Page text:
Mona Awad’s Bunny is a grotesque, Ivy-League version of Mean Girls. It involves some truly hideous and harrowing moments, but always couches those in sarcasm and black comedy. I won’t be spoiling the book in this review, so I can’t get into the exact details of what goes down, but I will give you an overview of how smart this book is and why I liked it so much.
Samantha Heather Mackie is a graduate student getting her creative writing degree at Yale- I mean, Warren University. She is a writer, but doesn’t fit in with the rest of her class. At the top of the social hierarchy are the Bunnies, a group of wealthy, pretentious women that spend all their time together and gather for their own private readings. Samantha is surviving on her own, bolstered by time with her sarcastic friend, Ava, until she gets invited to The Bunnies’ private reading time. From this point forward, Samantha gets further and further sucked into the world of the Bunnies. It’s a more horrific world than she could have imagined.
That sounds odd.
I wouldn’t classify this book as weird fiction, but it definitely becomes pretty bizarre. What worked really well for me about this book were the body horror elements and the perspective. We spend the entire book in Samantha’s head, experiencing her descents into and out of madness alongside her. Being trapped in Samantha’s mind was where the horror truly came through.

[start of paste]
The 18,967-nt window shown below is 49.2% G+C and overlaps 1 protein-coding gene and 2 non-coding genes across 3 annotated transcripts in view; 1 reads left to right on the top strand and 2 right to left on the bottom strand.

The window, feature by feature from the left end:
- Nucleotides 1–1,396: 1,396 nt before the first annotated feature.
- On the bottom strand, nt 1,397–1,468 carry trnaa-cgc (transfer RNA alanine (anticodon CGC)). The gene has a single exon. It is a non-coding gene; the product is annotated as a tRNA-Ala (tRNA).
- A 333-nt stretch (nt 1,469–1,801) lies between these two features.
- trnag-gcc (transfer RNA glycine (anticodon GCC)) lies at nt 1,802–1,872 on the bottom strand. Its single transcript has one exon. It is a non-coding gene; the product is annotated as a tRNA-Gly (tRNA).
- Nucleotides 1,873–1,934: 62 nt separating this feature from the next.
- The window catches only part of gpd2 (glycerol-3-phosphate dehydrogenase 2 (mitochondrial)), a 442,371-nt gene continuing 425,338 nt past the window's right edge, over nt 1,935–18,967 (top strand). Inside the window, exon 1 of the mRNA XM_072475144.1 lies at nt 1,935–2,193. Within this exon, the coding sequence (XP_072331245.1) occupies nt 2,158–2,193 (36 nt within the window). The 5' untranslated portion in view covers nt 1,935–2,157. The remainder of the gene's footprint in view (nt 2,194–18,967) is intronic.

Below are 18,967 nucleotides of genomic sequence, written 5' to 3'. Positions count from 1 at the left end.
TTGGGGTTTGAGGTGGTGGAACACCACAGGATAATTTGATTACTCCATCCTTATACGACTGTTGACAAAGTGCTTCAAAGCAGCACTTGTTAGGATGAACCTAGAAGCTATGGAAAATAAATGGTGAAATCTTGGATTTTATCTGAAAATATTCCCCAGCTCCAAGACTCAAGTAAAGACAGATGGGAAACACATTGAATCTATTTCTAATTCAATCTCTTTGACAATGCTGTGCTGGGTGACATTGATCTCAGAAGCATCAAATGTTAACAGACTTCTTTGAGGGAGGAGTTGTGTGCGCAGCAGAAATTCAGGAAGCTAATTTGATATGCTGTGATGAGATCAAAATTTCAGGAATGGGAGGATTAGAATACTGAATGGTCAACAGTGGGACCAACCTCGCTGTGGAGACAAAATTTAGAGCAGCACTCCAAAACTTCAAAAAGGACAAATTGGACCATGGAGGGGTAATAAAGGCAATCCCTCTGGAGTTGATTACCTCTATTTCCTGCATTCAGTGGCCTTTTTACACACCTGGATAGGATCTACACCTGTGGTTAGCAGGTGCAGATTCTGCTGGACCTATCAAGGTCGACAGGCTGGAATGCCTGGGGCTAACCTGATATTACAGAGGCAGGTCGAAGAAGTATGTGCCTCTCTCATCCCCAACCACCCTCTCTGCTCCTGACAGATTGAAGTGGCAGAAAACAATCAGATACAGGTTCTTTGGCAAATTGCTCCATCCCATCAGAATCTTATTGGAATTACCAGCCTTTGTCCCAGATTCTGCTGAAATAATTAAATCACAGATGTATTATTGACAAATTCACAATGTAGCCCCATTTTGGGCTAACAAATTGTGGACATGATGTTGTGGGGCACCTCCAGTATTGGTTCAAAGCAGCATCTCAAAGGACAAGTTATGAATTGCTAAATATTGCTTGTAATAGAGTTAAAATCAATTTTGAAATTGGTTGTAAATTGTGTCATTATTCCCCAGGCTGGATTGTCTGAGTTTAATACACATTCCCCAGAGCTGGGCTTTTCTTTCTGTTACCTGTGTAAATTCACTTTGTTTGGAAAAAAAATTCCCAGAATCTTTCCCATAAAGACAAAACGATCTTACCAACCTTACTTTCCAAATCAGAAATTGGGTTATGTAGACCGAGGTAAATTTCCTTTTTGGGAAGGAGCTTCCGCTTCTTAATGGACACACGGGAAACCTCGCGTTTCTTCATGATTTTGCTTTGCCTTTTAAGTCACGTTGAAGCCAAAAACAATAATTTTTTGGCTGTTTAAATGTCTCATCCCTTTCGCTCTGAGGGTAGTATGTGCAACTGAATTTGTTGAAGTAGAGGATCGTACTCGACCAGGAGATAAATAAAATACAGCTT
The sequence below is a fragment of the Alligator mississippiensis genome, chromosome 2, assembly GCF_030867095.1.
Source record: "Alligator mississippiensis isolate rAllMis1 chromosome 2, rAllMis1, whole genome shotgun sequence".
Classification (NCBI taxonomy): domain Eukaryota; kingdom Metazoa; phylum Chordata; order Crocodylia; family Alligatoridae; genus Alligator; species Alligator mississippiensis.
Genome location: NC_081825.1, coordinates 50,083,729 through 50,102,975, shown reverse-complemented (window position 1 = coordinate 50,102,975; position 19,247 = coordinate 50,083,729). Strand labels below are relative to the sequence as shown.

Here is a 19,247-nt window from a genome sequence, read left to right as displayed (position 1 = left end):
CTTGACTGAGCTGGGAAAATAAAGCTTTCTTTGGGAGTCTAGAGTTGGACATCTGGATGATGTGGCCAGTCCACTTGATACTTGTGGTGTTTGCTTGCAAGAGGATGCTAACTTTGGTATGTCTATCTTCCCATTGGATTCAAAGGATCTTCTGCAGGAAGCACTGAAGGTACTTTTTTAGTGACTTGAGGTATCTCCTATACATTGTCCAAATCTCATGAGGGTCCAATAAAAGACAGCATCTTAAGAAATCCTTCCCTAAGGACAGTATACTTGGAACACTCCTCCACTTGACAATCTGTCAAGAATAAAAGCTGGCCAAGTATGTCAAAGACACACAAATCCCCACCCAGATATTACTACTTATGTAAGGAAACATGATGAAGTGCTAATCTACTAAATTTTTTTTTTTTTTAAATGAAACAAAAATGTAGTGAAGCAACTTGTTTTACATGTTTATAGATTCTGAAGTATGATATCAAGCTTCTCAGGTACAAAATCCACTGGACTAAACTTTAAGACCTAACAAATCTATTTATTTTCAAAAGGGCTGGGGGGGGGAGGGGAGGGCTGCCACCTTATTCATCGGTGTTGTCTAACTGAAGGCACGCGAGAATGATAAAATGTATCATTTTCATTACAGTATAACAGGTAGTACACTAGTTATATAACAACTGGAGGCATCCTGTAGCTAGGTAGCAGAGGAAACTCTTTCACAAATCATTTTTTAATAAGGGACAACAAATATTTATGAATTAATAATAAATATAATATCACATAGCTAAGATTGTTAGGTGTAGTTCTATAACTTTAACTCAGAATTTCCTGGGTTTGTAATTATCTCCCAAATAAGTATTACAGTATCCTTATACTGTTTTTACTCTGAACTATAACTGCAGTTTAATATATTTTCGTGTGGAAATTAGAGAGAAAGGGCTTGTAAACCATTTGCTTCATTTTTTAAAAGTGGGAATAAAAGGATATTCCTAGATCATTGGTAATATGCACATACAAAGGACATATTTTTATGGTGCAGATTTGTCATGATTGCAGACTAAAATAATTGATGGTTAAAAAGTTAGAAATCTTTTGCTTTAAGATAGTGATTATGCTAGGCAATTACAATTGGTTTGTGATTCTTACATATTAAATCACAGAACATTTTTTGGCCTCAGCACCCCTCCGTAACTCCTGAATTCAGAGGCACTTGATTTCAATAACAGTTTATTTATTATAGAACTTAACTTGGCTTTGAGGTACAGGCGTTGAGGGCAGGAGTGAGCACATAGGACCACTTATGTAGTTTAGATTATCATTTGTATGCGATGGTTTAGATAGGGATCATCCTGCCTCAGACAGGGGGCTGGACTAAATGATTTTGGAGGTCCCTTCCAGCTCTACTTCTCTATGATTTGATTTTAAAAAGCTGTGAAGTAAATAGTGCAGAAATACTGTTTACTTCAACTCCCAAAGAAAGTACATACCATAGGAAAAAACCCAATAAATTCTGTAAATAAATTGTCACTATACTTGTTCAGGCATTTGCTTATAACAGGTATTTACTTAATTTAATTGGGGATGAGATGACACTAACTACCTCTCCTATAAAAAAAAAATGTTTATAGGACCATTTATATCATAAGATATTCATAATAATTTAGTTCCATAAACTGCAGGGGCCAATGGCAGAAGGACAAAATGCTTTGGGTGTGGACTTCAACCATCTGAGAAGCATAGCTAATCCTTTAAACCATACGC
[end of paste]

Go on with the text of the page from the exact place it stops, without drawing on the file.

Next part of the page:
I also really loved how Samantha and Ava never failed to call out the elitism and classism of their classmates, while at the same time envying their privilege. This entire book is a satire on Ivy League elitism. We’ve all known a Bunny. Someone who believes they’re morally superior based on where they went to college. Someone who won’t shut up about how great their time at [insert top school here] was, how many connections they made there. If you’ve ever known someone like that, this book will resonate with you. Awad nailed that condescending culture. Because of that authenticity, the black comedy really worked.
Where does storytelling come in?
Aside from being a wickedly funny satire, Bunny is also a book about storytelling. Samantha, our protagonist, is a writer herself (and not in a frustrating, self-insert way that a lot of authors do it). She spends a lot of time thinking about writing. By the end of the novel, you realize that everything the Bunnies did was a metaphor for writing a story. This realization came to me slowly as I read the last chapters, and made me instantly want to reread the book. Bunny makes literal, and grotesque, the process of telling a story.
Ultimately, Bunny is a creepy but hilarious book that tears down the superiority complexes of people that go to elite schools. It is a book that you can analyze deeply, and has a perfectly executed plot twist. I do think it was too long and a little confusing, but I enjoyed it nonetheless. I think you would love this book if you enjoyed I’m Thinking of Ending Things. This is a book I’m going to be thinking about for a long time.